Finding Magic in the Paradox of Post-World War II Paris

Post-World War II Paris was a paradox. The pousse-pousse carts transporting people up and down the Seine and scenes of the Eiffel Tower romanticized it. Yet so much of it remained in chaos.

This week, I took to Tik-Tok to look back on Parisian life in 1945. The short video includes some of my favourite historical photos from that time. These and many more inspired me to start Woman On The Wall on the streets of Paris. Read on for the rest of the text from the video. Watch it in full:

@robinriversauthor #greenscreen #monalisa #paris #worldwar2 #liberation #booktok #novels ♬ World War II – Jeffrey J. Torres

Men fighting, resistance factions, bread lines, the vigilante punishment of horizontal collaborators, all stood in stark contrast to Paris as the City of Light.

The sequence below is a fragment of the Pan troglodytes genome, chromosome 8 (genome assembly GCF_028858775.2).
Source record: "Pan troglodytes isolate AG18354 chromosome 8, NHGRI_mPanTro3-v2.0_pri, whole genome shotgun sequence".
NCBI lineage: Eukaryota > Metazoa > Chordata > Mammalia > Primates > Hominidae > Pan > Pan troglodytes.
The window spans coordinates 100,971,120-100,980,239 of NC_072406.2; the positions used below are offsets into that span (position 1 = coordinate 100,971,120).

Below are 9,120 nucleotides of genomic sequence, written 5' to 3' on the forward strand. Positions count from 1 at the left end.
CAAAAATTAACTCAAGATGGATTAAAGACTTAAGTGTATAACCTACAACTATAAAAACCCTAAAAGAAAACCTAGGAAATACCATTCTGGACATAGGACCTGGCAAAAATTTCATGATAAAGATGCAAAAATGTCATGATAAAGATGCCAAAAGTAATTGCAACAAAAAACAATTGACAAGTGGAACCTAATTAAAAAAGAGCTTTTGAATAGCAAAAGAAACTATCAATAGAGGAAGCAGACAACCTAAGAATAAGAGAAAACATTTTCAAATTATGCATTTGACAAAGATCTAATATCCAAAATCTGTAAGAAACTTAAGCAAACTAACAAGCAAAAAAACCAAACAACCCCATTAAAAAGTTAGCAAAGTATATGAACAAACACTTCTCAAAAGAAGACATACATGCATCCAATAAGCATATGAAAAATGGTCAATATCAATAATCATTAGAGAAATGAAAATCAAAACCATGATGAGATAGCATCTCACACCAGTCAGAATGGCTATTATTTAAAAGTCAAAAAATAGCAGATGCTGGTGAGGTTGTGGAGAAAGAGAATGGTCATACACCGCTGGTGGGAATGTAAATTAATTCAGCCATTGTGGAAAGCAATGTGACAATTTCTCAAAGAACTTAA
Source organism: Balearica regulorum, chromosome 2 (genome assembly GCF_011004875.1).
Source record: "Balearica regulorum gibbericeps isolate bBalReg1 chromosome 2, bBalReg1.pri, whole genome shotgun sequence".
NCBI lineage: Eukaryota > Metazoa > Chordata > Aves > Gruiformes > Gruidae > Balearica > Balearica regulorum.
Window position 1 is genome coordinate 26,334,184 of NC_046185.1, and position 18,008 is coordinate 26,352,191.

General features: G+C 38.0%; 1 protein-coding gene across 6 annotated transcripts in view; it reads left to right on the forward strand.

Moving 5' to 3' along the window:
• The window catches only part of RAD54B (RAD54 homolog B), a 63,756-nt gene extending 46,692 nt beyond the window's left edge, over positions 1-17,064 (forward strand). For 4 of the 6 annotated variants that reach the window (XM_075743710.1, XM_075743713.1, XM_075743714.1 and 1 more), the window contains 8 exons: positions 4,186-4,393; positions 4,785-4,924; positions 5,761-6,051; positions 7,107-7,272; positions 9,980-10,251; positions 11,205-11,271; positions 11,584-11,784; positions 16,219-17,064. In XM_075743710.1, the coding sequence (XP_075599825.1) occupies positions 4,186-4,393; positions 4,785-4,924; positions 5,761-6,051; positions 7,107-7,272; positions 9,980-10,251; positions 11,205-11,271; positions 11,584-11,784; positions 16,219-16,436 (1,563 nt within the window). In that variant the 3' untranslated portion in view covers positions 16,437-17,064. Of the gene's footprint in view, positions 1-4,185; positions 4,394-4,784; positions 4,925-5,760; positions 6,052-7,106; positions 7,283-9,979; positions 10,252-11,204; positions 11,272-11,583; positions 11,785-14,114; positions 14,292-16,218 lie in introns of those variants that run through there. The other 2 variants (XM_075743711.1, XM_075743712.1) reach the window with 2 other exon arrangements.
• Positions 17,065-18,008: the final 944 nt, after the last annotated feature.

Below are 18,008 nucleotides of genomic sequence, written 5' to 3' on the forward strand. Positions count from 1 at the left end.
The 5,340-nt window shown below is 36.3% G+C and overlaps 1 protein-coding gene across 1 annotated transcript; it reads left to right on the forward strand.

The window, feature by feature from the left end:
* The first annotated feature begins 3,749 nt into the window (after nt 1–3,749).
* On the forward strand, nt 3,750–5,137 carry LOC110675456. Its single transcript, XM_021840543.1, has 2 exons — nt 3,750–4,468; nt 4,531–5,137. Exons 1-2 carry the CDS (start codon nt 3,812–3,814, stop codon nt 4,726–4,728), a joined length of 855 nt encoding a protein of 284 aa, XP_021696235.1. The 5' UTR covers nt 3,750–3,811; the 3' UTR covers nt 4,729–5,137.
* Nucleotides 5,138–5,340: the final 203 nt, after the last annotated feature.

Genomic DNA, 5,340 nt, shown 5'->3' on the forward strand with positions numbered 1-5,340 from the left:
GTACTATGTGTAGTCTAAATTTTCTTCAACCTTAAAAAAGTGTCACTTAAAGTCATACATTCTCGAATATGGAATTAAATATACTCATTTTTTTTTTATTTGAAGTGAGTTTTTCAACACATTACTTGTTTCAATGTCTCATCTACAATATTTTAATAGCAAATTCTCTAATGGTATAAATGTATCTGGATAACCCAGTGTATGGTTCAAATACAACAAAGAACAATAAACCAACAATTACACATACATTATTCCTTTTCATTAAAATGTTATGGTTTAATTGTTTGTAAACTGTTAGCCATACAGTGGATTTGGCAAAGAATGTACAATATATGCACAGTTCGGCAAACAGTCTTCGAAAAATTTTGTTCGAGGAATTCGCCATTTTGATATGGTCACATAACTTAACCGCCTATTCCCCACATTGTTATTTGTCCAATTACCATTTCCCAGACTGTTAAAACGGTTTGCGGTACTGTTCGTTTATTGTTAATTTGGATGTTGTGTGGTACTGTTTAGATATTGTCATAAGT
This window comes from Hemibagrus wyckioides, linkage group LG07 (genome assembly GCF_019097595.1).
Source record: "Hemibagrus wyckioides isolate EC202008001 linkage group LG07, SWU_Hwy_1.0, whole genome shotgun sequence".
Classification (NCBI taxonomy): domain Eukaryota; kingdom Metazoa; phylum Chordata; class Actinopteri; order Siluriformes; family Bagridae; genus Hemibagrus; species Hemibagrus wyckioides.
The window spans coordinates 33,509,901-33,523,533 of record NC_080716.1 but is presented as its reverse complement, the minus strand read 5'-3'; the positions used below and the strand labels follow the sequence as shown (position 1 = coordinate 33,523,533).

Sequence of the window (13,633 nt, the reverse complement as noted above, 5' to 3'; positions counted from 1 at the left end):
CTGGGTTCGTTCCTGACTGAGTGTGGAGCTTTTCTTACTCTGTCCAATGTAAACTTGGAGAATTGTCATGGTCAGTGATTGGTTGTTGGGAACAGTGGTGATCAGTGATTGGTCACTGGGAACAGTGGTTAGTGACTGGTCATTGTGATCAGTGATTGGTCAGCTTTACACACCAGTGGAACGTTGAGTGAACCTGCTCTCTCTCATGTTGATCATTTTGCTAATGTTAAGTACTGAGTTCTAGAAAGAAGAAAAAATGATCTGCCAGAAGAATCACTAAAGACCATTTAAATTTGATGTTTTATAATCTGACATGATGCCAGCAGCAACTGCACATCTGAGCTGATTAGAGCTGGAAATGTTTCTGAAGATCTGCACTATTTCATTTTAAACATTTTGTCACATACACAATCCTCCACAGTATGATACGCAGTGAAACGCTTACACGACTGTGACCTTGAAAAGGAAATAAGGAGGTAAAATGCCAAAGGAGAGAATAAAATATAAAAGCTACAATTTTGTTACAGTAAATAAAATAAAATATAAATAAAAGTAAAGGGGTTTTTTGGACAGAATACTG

Woman On The Wall begins in May 1945.

With the liberation of Paris having occurred nine months earlier, the city still found itself submerged in the political, social, and personal strife brought on by the Nazi Occupation. I chose this moment in post-World War II Paris specifically because the Mona Lisa was not officially returned to the Louvre until June 1945. I wanted the two timelines to match Leonardo da Vinci’s actual death date of May 2. He passed away in Amboise, France – just a few hours south and the main setting for the historical timeline.

I found myself inspired by the beauty, spirit, and chaos of Paris and French people at this time. The paradox allowed me to recreate a moment in time when the Mona Lisa really was not yet rehung upon the walls of the Louvre and ancient mysteries could very well have surfaced in the heart of such a place.

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